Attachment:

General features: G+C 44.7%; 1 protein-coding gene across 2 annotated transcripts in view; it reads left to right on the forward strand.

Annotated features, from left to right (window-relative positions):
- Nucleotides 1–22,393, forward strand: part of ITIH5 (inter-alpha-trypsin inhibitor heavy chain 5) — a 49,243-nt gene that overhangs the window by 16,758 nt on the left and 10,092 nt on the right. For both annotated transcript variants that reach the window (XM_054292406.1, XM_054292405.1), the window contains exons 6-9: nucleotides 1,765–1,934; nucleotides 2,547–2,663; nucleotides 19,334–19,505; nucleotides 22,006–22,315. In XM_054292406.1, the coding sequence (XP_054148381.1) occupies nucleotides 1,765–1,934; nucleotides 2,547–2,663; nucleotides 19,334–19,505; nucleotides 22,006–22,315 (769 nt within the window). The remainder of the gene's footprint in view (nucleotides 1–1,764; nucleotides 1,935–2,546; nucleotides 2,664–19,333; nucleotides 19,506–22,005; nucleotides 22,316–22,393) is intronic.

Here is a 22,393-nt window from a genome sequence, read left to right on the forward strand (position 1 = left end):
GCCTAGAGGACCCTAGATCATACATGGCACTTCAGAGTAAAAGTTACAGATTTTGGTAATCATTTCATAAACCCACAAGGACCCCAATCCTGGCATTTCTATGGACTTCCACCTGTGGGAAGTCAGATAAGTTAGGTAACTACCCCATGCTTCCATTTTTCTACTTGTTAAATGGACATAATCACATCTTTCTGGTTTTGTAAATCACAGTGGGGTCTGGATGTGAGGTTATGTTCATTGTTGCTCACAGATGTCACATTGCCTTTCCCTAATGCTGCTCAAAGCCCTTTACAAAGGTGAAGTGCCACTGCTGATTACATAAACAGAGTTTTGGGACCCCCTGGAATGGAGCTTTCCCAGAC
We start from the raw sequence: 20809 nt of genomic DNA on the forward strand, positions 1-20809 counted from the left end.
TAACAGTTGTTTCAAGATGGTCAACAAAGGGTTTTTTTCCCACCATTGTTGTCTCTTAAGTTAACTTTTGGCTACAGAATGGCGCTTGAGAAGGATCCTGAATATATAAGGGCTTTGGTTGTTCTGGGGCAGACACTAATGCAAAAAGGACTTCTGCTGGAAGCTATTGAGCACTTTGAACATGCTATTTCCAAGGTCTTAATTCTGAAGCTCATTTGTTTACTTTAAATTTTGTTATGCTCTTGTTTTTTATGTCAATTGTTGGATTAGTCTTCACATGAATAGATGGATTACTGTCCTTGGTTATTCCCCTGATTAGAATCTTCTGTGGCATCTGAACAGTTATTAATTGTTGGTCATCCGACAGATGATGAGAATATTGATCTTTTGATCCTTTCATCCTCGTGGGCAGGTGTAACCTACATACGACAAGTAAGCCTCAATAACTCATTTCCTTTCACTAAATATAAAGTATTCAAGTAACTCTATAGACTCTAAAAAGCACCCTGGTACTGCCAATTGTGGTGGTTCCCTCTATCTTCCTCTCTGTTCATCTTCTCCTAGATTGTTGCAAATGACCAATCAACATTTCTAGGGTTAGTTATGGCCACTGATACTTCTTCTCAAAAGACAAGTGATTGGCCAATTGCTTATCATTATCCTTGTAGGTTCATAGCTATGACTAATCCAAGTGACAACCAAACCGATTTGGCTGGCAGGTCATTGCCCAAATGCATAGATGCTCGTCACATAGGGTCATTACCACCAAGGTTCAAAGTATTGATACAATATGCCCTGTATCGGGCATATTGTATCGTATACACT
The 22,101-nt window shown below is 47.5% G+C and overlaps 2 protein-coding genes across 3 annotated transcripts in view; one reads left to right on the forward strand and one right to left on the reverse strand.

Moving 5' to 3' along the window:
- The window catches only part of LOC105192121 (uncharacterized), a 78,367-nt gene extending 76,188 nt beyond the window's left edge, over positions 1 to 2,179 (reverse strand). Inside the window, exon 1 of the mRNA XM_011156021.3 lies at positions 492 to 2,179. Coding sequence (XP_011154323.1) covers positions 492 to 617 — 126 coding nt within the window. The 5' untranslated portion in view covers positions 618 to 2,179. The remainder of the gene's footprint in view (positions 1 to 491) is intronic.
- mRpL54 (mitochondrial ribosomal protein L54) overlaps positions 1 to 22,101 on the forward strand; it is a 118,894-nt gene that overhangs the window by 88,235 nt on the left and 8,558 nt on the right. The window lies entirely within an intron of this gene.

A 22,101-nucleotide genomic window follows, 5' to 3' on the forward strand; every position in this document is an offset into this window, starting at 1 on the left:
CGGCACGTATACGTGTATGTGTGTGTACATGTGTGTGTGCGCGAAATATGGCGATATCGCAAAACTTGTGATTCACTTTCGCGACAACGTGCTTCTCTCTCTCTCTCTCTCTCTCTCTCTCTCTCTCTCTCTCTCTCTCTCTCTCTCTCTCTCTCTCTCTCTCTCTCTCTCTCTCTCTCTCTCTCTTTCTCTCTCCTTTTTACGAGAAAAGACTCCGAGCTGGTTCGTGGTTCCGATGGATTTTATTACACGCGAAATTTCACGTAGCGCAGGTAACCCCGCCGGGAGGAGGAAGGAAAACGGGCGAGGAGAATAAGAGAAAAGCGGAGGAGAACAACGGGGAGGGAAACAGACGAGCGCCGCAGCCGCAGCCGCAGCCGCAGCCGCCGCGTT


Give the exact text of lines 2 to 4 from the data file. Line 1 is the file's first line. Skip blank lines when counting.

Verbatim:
Annotated features, from left to right (window-relative positions):
- Nucleotides 1–22,393, forward strand: part of ITIH5 (inter-alpha-trypsin inhibitor heavy chain 5) — a 49,243-nt gene that overhangs the window by 16,758 nt on the left and 10,092 nt on the right. For both annotated transcript variants that reach the window (XM_054292406.1, XM_054292405.1), the window contains exons 6-9: nucleotides 1,765–1,934; nucleotides 2,547–2,663; nucleotides 19,334–19,505; nucleotides 22,006–22,315. In XM_054292406.1, the coding sequence (XP_054148381.1) occupies nucleotides 1,765–1,934; nucleotides 2,547–2,663; nucleotides 19,334–19,505; nucleotides 22,006–22,315 (769 nt within the window). The remainder of the gene's footprint in view (nucleotides 1–1,764; nucleotides 1,935–2,546; nucleotides 2,664–19,333; nucleotides 19,506–22,005; nucleotides 22,316–22,393) is intronic.

Here is a 22,393-nt window from a genome sequence, read left to right on the forward strand (position 1 = left end):